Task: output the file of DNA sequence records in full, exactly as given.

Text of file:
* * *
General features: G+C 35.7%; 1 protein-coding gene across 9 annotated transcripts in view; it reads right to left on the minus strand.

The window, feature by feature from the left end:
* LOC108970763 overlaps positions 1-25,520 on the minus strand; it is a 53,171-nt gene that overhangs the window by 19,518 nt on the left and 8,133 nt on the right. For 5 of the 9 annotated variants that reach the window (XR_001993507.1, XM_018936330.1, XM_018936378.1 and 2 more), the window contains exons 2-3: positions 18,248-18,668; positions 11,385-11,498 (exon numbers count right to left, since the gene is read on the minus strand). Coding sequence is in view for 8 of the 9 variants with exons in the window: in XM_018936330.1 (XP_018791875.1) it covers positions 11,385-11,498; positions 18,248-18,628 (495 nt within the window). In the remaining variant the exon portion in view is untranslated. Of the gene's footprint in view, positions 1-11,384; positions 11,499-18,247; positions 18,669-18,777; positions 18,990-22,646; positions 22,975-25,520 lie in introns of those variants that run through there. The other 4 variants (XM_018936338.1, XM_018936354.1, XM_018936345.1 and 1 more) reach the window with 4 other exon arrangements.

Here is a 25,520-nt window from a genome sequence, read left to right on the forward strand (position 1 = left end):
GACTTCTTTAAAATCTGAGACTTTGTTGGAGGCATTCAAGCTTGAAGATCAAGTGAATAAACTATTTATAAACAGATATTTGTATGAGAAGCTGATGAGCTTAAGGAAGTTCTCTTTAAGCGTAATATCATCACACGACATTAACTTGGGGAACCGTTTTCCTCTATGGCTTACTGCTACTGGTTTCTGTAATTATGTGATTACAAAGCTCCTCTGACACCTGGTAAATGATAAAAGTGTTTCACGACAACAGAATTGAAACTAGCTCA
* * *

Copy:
General features: G+C 35.7%; 1 protein-coding gene across 9 annotated transcripts in view; it reads right to left on the minus strand.

The window, feature by feature from the left end:
* LOC108970763 overlaps positions 1-25,520 on the minus strand; it is a 53,171-nt gene that overhangs the window by 19,518 nt on the left and 8,133 nt on the right. For 5 of the 9 annotated variants that reach the window (XR_001993507.1, XM_018936330.1, XM_018936378.1 and 2 more), the window contains exons 2-3: positions 18,248-18,668; positions 11,385-11,498 (exon numbers count right to left, since the gene is read on the minus strand). Coding sequence is in view for 8 of the 9 variants with exons in the window: in XM_018936330.1 (XP_018791875.1) it covers positions 11,385-11,498; positions 18,248-18,628 (495 nt within the window). In the remaining variant the exon portion in view is untranslated. Of the gene's footprint in view, positions 1-11,384; positions 11,499-18,247; positions 18,669-18,777; positions 18,990-22,646; positions 22,975-25,520 lie in introns of those variants that run through there. The other 4 variants (XM_018936338.1, XM_018936354.1, XM_018936345.1 and 1 more) reach the window with 4 other exon arrangements.

Here is a 25,520-nt window from a genome sequence, read left to right on the forward strand (position 1 = left end):
GACTTCTTTAAAATCTGAGACTTTGTTGGAGGCATTCAAGCTTGAAGATCAAGTGAATAAACTATTTATAAACAGATATTTGTATGAGAAGCTGATGAGCTTAAGGAAGTTCTCTTTAAGCGTAATATCATCACACGACATTAACTTGGGGAACCGTTTTCCTCTATGGCTTACTGCTACTGGTTTCTGTAATTATGTGATTACAAAGCTCCTCTGACACCTGGTAAATGATAAAAGTGTTTCACGACAACAGAATTGAAACTAGCTCA